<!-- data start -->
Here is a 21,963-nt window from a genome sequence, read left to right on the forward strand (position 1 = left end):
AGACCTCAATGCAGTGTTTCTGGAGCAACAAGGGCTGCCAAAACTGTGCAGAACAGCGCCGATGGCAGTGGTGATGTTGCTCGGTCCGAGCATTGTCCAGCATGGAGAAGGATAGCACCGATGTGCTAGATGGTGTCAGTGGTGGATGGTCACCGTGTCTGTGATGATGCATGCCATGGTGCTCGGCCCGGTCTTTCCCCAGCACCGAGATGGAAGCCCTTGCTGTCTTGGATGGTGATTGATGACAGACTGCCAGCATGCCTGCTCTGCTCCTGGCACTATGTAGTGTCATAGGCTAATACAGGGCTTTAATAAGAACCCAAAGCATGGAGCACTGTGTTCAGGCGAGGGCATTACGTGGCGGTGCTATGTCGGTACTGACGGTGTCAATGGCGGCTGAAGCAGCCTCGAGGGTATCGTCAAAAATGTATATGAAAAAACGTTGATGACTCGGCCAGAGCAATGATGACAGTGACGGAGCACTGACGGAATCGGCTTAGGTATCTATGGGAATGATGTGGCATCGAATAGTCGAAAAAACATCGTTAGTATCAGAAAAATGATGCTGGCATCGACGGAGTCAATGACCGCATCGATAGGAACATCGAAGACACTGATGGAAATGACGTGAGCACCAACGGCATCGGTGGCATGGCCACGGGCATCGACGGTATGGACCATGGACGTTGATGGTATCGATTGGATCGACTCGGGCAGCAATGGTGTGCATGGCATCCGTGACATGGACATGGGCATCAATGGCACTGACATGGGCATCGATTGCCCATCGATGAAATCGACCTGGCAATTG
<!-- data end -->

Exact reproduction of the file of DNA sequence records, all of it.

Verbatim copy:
Here is a 21,963-nt window from a genome sequence, read left to right on the forward strand (position 1 = left end):
AGACCTCAATGCAGTGTTTCTGGAGCAACAAGGGCTGCCAAAACTGTGCAGAACAGCGCCGATGGCAGTGGTGATGTTGCTCGGTCCGAGCATTGTCCAGCATGGAGAAGGATAGCACCGATGTGCTAGATGGTGTCAGTGGTGGATGGTCACCGTGTCTGTGATGATGCATGCCATGGTGCTCGGCCCGGTCTTTCCCCAGCACCGAGATGGAAGCCCTTGCTGTCTTGGATGGTGATTGATGACAGACTGCCAGCATGCCTGCTCTGCTCCTGGCACTATGTAGTGTCATAGGCTAATACAGGGCTTTAATAAGAACCCAAAGCATGGAGCACTGTGTTCAGGCGAGGGCATTACGTGGCGGTGCTATGTCGGTACTGACGGTGTCAATGGCGGCTGAAGCAGCCTCGAGGGTATCGTCAAAAATGTATATGAAAAAACGTTGATGACTCGGCCAGAGCAATGATGACAGTGACGGAGCACTGACGGAATCGGCTTAGGTATCTATGGGAATGATGTGGCATCGAATAGTCGAAAAAACATCGTTAGTATCAGAAAAATGATGCTGGCATCGACGGAGTCAATGACCGCATCGATAGGAACATCGAAGACACTGATGGAAATGACGTGAGCACCAACGGCATCGGTGGCATGGCCACGGGCATCGACGGTATGGACCATGGACGTTGATGGTATCGATTGGATCGACTCGGGCAGCAATGGTGTGCATGGCATCCGTGACATGGACATGGGCATCAATGGCACTGACATGGGCATCGATTGCCCATCGATGAAATCGACCTGGCAATTG